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"'Muss i denn'" (German for "must I, then") is a German folk-style song in the Swabian German dialect that has passed into tradition. The present form dates back to 1827, when it was written and made public by Friedrich Silcher.August Bopp, 'Friedrich Silcher', 1916
The melody and some verses of this song became widely known through Elvis Presley's adaptation "Wooden Heart" in 1960, as well as Joe Dowell's version in 1961, becoming one of the most widely known German songs ever.[http://www.liederlexikon.de/lieder/muss_i_denn_zum_staedele_hinaus "Muss i denn, muss i denn zum Stdtele naus"] by Tobias Widmaier (2010)] in: 'Populre und traditionelle Lieder. Historisch-kritisches Liederlexikon des Deutschen Volksliedarchivs'
"Muss i denn" is about a man originally a journeyman embarking to his traditional "Wanderjahr" journey who has to leave the woman he loves and vows to remain faithful until he is back to marry her. It first appeared on page sixteen of Friedrich Silcher's collection of popular songs, 'Volkslieder, gesammelt und fr vier Mnnerstimmen gesetzt', Opus 8, Nr. 12 (folk songs, collected and set for four male voices). The origin of the song, however, is obscure and the original text was not recorded. Silcher mentioned to Ludwig Uhland that the melody was "an old melody from Wrttemberg".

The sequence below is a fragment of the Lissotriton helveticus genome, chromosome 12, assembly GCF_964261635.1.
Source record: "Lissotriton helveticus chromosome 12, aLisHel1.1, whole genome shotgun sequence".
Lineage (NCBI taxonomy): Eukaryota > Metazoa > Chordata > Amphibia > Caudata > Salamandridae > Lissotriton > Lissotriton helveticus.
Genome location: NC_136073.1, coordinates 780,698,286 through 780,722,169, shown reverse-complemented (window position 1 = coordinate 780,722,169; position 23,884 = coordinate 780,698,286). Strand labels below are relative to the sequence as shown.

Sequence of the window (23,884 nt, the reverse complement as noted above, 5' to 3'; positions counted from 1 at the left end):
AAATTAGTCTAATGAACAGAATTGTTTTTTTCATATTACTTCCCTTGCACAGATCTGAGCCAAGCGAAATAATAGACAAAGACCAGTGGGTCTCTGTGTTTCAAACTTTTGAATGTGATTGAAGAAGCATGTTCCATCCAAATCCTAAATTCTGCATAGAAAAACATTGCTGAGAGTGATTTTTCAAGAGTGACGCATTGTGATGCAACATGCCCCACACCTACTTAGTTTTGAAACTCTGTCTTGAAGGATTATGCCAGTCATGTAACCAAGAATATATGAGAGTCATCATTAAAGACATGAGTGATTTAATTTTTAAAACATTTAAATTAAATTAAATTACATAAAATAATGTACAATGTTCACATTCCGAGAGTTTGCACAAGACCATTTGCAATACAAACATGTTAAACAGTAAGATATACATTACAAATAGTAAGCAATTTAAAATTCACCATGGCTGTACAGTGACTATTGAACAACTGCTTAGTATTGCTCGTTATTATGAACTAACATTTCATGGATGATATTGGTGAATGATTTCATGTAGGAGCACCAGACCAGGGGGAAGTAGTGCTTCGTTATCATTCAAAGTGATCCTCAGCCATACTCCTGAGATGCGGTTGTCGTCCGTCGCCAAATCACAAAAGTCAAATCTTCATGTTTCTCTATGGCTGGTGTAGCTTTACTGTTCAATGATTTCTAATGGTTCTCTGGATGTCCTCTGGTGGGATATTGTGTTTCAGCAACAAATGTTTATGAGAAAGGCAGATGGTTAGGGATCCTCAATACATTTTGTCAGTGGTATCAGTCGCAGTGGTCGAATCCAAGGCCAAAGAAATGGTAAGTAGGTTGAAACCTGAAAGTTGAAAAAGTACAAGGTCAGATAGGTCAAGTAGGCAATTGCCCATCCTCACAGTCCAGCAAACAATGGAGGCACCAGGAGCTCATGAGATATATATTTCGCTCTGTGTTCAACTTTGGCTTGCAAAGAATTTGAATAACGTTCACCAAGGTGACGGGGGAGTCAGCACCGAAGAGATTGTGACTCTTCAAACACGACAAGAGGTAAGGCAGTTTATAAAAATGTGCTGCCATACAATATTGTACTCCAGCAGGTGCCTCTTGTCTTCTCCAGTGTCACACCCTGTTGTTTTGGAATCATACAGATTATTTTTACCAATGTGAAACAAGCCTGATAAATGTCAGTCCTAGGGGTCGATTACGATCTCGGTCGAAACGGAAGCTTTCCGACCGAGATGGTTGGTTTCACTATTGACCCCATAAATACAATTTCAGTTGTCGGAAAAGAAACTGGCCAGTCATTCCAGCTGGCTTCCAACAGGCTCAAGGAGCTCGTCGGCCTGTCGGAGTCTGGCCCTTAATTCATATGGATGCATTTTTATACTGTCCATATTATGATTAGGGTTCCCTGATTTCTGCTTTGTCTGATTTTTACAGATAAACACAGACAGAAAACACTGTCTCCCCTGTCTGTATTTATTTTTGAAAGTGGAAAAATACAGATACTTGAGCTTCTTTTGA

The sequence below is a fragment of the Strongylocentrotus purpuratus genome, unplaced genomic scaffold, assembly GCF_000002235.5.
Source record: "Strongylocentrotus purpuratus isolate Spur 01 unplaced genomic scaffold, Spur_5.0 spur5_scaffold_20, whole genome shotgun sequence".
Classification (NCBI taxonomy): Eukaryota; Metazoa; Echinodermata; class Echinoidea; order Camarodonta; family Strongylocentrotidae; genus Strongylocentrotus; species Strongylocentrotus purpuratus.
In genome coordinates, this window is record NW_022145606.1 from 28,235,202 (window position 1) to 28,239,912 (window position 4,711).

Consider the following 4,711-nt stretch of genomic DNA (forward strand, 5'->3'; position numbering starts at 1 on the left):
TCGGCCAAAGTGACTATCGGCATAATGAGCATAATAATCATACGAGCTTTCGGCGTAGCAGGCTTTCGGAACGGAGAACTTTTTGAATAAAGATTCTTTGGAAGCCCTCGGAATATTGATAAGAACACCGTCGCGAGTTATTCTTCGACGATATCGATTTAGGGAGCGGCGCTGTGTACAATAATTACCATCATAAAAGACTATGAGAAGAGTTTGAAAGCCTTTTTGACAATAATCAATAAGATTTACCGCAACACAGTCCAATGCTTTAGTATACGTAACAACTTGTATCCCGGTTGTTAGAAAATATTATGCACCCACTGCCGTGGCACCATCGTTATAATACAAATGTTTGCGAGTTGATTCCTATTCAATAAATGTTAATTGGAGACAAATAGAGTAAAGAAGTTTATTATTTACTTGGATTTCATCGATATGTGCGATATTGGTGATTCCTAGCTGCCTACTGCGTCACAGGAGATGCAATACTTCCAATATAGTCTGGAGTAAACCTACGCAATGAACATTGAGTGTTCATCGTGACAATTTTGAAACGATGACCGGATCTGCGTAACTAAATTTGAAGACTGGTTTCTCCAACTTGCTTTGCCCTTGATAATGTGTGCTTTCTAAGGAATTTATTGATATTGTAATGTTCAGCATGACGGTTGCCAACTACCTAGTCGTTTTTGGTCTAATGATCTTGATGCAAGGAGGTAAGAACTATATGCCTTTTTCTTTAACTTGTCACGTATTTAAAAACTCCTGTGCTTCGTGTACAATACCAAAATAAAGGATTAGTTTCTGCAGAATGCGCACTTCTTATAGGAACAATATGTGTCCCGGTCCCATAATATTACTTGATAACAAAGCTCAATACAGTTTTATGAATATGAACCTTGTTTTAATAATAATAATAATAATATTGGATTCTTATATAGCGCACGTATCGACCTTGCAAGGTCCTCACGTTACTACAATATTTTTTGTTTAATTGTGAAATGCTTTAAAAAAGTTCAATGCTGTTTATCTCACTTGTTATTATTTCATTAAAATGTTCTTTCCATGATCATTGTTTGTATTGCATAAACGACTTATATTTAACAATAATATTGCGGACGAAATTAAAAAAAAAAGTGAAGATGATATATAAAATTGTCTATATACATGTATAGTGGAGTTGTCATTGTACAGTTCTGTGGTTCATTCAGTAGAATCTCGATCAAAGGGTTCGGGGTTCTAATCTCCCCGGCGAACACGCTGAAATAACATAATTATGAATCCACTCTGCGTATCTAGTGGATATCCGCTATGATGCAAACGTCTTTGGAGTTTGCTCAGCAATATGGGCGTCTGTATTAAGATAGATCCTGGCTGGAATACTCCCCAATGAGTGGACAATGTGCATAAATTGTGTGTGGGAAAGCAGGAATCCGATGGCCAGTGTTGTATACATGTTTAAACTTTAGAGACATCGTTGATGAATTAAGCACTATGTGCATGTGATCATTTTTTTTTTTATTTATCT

The song became famous beginning in the mid-19th century. It soon was especially well-liked among the German military as well as among excursion groups and thus was early on considered a patriotic song. It also became popular among German merchant seamen as a capstan shanty, and has been played as a naval quick march since the days of the Imperial German Navy. An early English translation titled "Must I, then? Must I, then? From the town must I, then?" was made by Henry William Dulcken in 1856.
Some "Muss i denn" versions were widely popularized in the 20th century; those interpreted by German-American actress Marlene Dietrich and by French singer Mireille Mathieu and Greek singer Nana Mouskouri deserve mention. The latter also sings English words (though not a translation) to the tune, under the title "There's a Time".
The melody as given in Silcher's publication is as follows:
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*Tobias Widmaier: "Von Silcher zu Elvis. Metamorphosen eines schwbischen 'Volksliedes'". In: 'Vom Minnesang zur Popakademie. Musikkultur in Baden-Wrttemberg. Katalog zur Groen Landesaustellung Baden-Wrttemberg 2010', edited by the Badischen Landesmuseum Karlsruhe. Karlsruhe 2010, pp. 34750.
*August Holder: "'Muss i denn, muss i denn zum Stdtele naus'. Ein schwbischer Beitrag zur Naturgeschichte der Volksliederdichtung". In: 'Alemannia' 19 (1892), pp. 144148.
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